An implementation that does not recognize or support the Version Capability but which receives one MUST respond as described in [RFC5492] by ignoring the option. An implementation that wishes to complain that its neighbor does not support the Version Capability MAY use the 'Unsupported Capability' Error Subcode of a Notification message as described in [RFC5492].

The triple for the Version Capability is as follows:

Capability Code

Capability Length

Capability Value

                |    Version Length (1 octet)    |
                |      Version (variable)        |

Figure 1

Version Length:


3.1. Capabilities Length Overflow

As defined in [RFC5492] the total length of capabilities that can be carried by the BGP Capabilities Optional Parameter is 255 bytes. If an implementation is constructing a BGP Capabilities Optional Parameter and its length exceeds 255 bytes, it is RECOMMENDED to exclude the Version Capability. An implementation may optimally achieve this by making the Version Capability the last capability triple to add to the Parameter, and only adding it if there is sufficient space to do so.

4. Operation

The Version Capability MUST only be used for displaying the version of a BGP speaker's router daemon to make troubleshooting easier.

Consider a group of routers each with a number of upstream nodes, and suppose that each router has a different operating system and different routing daemon at a different version installed. Assuming that a specific feature is not working or that there is a bug which has not been fixed in a particular version of the code, knowledge of the routing daemon versions would allow an operator to quickly identify the pattern of which versions are affected.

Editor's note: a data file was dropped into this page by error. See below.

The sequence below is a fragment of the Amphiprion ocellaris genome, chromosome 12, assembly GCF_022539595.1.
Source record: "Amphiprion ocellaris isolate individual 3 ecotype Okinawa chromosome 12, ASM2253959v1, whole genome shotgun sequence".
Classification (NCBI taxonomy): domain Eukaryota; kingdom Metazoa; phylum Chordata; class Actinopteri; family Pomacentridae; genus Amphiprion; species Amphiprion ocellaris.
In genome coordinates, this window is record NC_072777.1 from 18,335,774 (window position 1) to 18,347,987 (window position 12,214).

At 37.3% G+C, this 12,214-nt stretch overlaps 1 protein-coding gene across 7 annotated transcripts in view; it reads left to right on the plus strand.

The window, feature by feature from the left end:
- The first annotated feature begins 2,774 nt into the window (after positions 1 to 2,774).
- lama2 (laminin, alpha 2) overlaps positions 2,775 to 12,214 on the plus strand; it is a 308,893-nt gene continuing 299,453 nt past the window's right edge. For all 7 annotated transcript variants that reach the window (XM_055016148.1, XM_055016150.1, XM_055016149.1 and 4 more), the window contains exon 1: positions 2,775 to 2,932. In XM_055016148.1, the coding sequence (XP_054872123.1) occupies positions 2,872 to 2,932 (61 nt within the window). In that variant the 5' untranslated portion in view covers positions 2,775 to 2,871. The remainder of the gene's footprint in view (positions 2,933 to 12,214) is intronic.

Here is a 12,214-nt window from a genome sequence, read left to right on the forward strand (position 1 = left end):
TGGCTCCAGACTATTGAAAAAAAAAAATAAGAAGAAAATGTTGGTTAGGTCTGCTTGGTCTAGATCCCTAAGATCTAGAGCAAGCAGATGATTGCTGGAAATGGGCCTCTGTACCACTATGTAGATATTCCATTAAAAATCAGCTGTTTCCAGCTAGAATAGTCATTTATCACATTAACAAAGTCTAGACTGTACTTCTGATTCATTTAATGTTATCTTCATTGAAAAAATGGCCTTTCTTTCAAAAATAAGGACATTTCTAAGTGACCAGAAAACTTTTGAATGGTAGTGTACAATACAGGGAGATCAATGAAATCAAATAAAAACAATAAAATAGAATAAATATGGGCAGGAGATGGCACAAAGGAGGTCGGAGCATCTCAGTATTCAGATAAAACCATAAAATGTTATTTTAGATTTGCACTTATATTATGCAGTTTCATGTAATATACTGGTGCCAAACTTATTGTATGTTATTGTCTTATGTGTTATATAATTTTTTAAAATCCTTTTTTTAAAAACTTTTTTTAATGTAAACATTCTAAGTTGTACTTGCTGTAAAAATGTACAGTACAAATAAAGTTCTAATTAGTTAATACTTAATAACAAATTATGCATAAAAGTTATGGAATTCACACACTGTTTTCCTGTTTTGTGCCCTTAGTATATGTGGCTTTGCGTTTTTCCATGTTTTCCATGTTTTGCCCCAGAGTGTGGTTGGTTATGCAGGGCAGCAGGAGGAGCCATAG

Enabling (i.e., turning on) this capability requires bouncing all existing BGP sessions and the feature MUST be explicitly configured before an implementation advertizes the Version Capability.

4.1. Example Usage

Below is an example of implementation in [FRRouting] how it looks like with version advertised by a BGP sender:

  :~# vtysh -c 'show ip bgp summary failed'
  Neighbor EstdCnt DropCnt ResetTime Reason
  ens192         3       3  00:00:35 Waiting for peer OPEN (n/a)
  ens224         3       3  00:01:12 Waiting for NHT (FRRouting 7.2)
  eth0           3       3  00:00:14 Neighbor deleted (FRRouting 7.3)

Figure 2

  :~# vtysh -c 'show ip bgp neighbors json' \
  > | jq '."".neighborCapabilities.versions'
    "advertisedVersion": "FRRouting 7.2-dev-MyOwnFRRVersion",
    "receivedVersion": "FRRouting 7.2-dev-MyOwnFRRVersion-gc68bb14"

Figure 3

5. IANA Considerations

IANA maintains the "Border Gateway Protocol (BGP) Parameters" registry with a subregistry called "Capabilities Codes". IANA is requested to assign a capability number from the First Come First Served range for the Version Capability in this document as follows:

Version Capability
Value Description Reference
TBD Version Capability [This.I-D]